Lecturers' pay talks 'in a mess'

14th January 2005 at 00:00
The lecturers' union says pay talks have descended into a "mess and a disgrace" as Parliament expresses its despair at the continuing funding gap between colleges and schools.

Barry Lovejoy, head of the colleges department at Natfhe, was commenting after the Association of Colleges' latest pay survey and the publication of a new report from the Commons education select committee.

The AoC says it will not share the details of its research. But even its summary of the findings confirms most colleges are a long way from implementing the pay deal.

Natfhe estimates the deal would leave its members better-off by an average of 8 per cent - going a long way to narrowing the pay gap with schoolteachers.

But, according to the AoC's figures, only a quarter of colleges have said they have made, or intend to make, the changes to the lecturers' pay structure, which includes a 3 per cent across-the-board pay increase.

Mr Lovejoy said: "If the AoC has problems implementing the pay deal in full, it should own up and negotiate with the trades unions in an open manner.

"Some of its figures don't reflect what is happening on the ground.

"It has not shared the detailed findings with us and, instead, what has gone out is their spin on something which is a mess and a disgrace."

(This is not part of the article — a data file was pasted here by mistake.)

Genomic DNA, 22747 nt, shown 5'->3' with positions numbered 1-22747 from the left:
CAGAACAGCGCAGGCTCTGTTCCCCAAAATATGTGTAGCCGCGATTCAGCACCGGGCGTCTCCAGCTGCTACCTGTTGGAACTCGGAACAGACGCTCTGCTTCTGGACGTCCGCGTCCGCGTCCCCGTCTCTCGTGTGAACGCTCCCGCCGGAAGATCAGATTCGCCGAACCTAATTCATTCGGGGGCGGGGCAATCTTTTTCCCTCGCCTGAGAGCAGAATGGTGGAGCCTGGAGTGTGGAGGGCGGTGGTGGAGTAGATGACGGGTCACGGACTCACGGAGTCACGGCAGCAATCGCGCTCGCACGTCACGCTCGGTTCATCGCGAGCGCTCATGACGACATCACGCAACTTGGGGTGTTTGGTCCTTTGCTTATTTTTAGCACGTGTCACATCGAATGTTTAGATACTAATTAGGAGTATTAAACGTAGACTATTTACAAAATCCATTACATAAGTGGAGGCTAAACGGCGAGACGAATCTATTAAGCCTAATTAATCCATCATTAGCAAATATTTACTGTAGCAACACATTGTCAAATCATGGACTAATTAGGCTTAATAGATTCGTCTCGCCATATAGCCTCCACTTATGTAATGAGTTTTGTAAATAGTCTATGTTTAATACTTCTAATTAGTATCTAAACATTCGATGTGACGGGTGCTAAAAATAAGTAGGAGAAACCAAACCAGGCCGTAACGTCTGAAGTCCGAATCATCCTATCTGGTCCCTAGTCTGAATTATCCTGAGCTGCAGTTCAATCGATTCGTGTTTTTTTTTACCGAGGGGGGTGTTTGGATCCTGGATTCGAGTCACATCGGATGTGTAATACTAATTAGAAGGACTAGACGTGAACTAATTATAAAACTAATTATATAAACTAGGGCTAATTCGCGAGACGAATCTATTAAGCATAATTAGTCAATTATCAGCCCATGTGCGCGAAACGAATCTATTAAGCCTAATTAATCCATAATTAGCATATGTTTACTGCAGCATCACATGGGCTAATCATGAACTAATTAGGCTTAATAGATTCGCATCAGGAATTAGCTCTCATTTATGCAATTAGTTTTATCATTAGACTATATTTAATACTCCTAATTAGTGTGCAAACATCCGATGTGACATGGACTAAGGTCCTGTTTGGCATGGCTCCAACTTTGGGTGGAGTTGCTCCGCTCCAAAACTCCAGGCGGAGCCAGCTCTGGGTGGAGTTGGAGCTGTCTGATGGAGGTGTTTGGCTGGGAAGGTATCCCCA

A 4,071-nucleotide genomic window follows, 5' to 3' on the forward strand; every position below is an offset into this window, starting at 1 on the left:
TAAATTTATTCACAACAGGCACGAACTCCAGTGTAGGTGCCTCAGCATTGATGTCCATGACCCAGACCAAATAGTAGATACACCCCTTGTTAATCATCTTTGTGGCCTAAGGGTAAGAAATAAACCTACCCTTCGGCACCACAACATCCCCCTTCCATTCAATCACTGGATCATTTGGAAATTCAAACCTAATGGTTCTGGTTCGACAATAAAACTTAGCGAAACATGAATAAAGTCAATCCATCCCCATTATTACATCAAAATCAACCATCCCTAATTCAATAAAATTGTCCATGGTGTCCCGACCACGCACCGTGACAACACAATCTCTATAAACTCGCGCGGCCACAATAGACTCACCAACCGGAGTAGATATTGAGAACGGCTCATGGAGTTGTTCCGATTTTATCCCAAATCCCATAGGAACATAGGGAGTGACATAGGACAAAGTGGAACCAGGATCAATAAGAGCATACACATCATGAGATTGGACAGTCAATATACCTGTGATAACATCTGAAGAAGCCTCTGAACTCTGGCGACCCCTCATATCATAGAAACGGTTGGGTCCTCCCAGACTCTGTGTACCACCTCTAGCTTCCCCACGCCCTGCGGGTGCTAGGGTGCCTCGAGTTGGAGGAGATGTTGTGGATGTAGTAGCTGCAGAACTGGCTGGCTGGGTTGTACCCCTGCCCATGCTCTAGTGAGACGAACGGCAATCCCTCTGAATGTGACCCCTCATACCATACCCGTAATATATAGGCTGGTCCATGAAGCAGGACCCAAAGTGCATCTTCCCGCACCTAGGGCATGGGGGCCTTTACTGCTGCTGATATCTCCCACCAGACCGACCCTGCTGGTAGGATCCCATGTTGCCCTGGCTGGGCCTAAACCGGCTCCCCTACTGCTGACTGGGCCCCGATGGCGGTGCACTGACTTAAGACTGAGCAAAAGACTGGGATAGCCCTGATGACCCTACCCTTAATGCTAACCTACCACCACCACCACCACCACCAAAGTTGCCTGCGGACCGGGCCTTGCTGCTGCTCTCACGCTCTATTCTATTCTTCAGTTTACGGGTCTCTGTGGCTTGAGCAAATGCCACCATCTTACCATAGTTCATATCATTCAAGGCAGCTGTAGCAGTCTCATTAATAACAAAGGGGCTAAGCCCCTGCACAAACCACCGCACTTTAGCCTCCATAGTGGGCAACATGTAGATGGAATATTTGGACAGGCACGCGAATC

The select committee's recent report Public Expenditure on Education and Skills said better pay for lecturers would help make FE strong enough to cope with increased numbers of 14 to 16-year-olds in colleges.

It added: "It makes no sense that a student undertaking a course at a further education college should ... be less well funded than a student taking the same course at a school. The Secretary of State appears to recognise that truth, but progress towards equal funding is painfully slow."

The AoC refused to comment on Natfhe's criticisms but said it welcomes the select committee's comments.

Julian Gravatt, the AoC's director of funding and development, said: "The Government made a commitment in 2001 to close the gap, but we are still waiting for harmonisation. Lack of action means that the Government continues to short-change the majority of 16 to 19-year-olds."

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